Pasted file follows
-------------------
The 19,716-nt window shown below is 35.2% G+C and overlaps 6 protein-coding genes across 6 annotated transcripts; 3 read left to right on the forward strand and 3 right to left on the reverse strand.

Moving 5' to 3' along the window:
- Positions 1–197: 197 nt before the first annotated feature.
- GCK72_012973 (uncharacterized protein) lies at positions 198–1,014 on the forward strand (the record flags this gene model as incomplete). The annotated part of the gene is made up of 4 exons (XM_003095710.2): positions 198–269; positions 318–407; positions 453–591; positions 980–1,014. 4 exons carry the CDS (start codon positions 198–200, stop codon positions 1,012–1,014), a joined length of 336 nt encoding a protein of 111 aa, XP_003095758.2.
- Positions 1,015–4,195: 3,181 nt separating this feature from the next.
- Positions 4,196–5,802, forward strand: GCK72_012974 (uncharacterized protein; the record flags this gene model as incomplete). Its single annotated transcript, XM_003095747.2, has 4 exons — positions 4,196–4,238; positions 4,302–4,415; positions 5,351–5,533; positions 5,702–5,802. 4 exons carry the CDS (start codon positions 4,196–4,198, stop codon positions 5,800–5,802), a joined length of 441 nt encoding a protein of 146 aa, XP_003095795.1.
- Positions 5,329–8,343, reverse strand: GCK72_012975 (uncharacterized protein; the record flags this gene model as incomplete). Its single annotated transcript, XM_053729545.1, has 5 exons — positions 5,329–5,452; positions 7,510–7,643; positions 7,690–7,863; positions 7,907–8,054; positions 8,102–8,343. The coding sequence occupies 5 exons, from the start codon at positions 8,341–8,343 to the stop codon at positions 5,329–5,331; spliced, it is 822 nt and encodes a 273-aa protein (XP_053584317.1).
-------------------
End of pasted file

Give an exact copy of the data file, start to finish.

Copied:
The 19,716-nt window shown below is 35.2% G+C and overlaps 6 protein-coding genes across 6 annotated transcripts; 3 read left to right on the forward strand and 3 right to left on the reverse strand.

Moving 5' to 3' along the window:
- Positions 1–197: 197 nt before the first annotated feature.
- GCK72_012973 (uncharacterized protein) lies at positions 198–1,014 on the forward strand (the record flags this gene model as incomplete). The annotated part of the gene is made up of 4 exons (XM_003095710.2): positions 198–269; positions 318–407; positions 453–591; positions 980–1,014. 4 exons carry the CDS (start codon positions 198–200, stop codon positions 1,012–1,014), a joined length of 336 nt encoding a protein of 111 aa, XP_003095758.2.
- Positions 1,015–4,195: 3,181 nt separating this feature from the next.
- Positions 4,196–5,802, forward strand: GCK72_012974 (uncharacterized protein; the record flags this gene model as incomplete). Its single annotated transcript, XM_003095747.2, has 4 exons — positions 4,196–4,238; positions 4,302–4,415; positions 5,351–5,533; positions 5,702–5,802. 4 exons carry the CDS (start codon positions 4,196–4,198, stop codon positions 5,800–5,802), a joined length of 441 nt encoding a protein of 146 aa, XP_003095795.1.
- Positions 5,329–8,343, reverse strand: GCK72_012975 (uncharacterized protein; the record flags this gene model as incomplete). Its single annotated transcript, XM_053729545.1, has 5 exons — positions 5,329–5,452; positions 7,510–7,643; positions 7,690–7,863; positions 7,907–8,054; positions 8,102–8,343. The coding sequence occupies 5 exons, from the start codon at positions 8,341–8,343 to the stop codon at positions 5,329–5,331; spliced, it is 822 nt and encodes a 273-aa protein (XP_053584317.1).